Loblaw’s Wayne Scott discusses the makeup of the rooftop solar array with Westhill Innovation’s Vern Sherwood. (Photo by John G. Smith)
STONEY CREEK, Ont. – Loblaw is looking skyward in the bid to electrify its private fleet, testing a trailer equipped with a rooftop solar array designed by Westhill Innovation. And if the prototype works as expected, the reefer will never sip so much as a drop of diesel.
“Think of all the rooftop that’s available for trailers,” says Wayne Scott, Loblaw’s senior director – transport maintenance. “A few people in the U.S. were trying it… We thought, ‘Why not support a Canadian company, local people and innovation?”
This particular system will support a Carrier Vector 8500 refrigeration unit, which is traditionally powered by a diesel engine or by plugging into the wall at a distribution center. But instead of plugging into a wall, it will now tap into 440 sq.ft. of solar panels on the trailer roof.
“The reefer unit thinks we’re the grid,” explains Vern Sherwood, Westhill’s director – energy systems and solar, wind, battery technology specialist. As a truck drives down the road under sunny skies, the reefer will draw power from the solar system’s lithium-ion batteries. The generator won’t need to run. If it turns cloudy for a couple of days, the batteries will still supply the power.
Only if the batteries are depleted will the reefer’s generator start up to recharge the batteries.
Work on the system began in January 2017, and it was developed with the requirements of trailer manufacturers in mind, says Gina Succi, president of Westhill Innovation, based in Simcoe, Ont. While the version being tested by Loblaw has been retrofitted to an existing trailer, it’s actually designed to replace the roof and be installed at a factory within 45 minutes.
Solar power and trucking
Loblaw is no stranger to solar-powered arrays, of course. Its truck sleepers are equipped with 300-watt systems that double the run time of battery-powered auxiliary power units to support hotel loads. “Now every day going in, [drivers are] not worried about someone leaving a microwave or something else plugged in to kill the batteries. They get in and it’s fully charged, all the time and every time,” Scott says.
But the difference in Westhill’s solar system is not limited to size alone.
“There’s plenty of guys who’ve tried to put a solar cell on a roof, but none of them have a solar cell that’s indestructible like ours. You can shoot holes in the roof and the cell is going to work,” Sherwood says as an example. The honeycomb pattern of wires ensures there is another path for the power if a connection is broken. “You can go up there and walk on it and beat it up and do whatever you need to do.”
The solar panel’s wiring has been laminated into the solar array itself, using lessons that Westhill Innovation has learned by producing composite trailer panels.
Mohammed Alissawi and Vern Sherwood of Westhill Innovation say the system could be right-sized for other uses.
Solar power sized for the need
The prototype’s solar roof weighs in at about 700 lb., but the goal is to have an entire system that adds about 300 to 400 lb. to a trailer’s weight once a reefer’s diesel generator and fuel tank are removed. Systems could also be right-sized to specific needs, such as powering lift gates.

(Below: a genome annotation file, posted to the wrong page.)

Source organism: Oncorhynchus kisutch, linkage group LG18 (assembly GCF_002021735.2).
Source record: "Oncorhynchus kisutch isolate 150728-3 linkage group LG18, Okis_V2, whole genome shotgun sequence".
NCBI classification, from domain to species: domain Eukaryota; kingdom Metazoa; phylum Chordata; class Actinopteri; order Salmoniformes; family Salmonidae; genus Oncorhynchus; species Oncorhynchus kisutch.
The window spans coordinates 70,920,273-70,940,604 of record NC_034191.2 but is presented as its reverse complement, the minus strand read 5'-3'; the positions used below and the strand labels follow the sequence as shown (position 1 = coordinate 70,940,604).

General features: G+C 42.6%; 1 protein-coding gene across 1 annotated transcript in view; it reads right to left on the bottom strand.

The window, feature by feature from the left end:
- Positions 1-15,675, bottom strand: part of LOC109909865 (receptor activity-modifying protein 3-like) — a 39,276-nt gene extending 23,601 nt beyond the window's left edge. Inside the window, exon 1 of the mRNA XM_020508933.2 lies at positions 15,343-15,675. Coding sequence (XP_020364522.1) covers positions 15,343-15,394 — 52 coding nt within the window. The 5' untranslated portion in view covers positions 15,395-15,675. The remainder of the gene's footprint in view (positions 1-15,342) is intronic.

The reefer would traditionally consume a US gallon of diesel per hour, adds Mohammed Alissawi, Westhill’s renewable energy engineer, who began working on the project as the member of a team at McMaster University. “Our solar panels and our batteries are sized in such a way that, if a customer needs to operate for eight hours, then we size the equipment to give him what he needs.”
It is indeed a system. While the massive solar array is the most visible change, a related power management system makes it all possible. A series of inverters, batteries and chargers step the power from 48-volt DC power to 120 VAC, 208-volt three-phase power, and ultimately 460 VAC three-phase power.
That’s what fools the refrigeration unit into thinking it’s connected to the grid, Sherwood says. “Going to three-phase [power] is the leading edge of remote power systems.”
“If you plug it into the wall, the wall is powering the load and charging the batteries. If you unplug from the wall, the auto transfer switch flips over and [the system] runs off the batteries and the inverter.” And with 20 kW of lithium-ion batteries, the system will run without any sun for an entire day.
“We modified the system so it can power up the reefer and at the same time charge the batteries. So, if you don’t have sun while shipping and receiving, you can recharge the batteries,” Alissawi adds.
The power of lithium-ion batteries
The lithium-ion batteries weigh 200 lb. and can offer 18 kW of energy over 10,000 cycles. In contrast, 900-lb. of lead acid batteries could generate just 8 kW of energy over 3,000 cycles. “The cost per kilowatt over the cycle life is actually less expensive than lead-acid batteries,” Sherwood says. “There’s no gassing, no venting, no corrosion. It’s completely inert.”
“If anything would happen, we’re well protected,” Sherwood adds, identifying eight protection systems ranging from a fuse panel to circuit breakers.
The prototype itself was assembled at Mohawk College in Stoney Creek, Ont., which also supported the project with a renewable energy load test bank, Sherwood says.
While this unit will test how well solar power can support a reefer, imagine what could be done by plugging 10 to 20 trailers into a grid, helping to charge battery-electric trucks, Scott says.
The first trailer is to be tested for three to four months, while Westhill hopes to establish a small test fleet of 30 to 50 trailers in the short term.
The rooftop solar array is only part of the equation. A sophisticated power distribution system fools the reefer into thinking it’s plugged into a supply of shore power.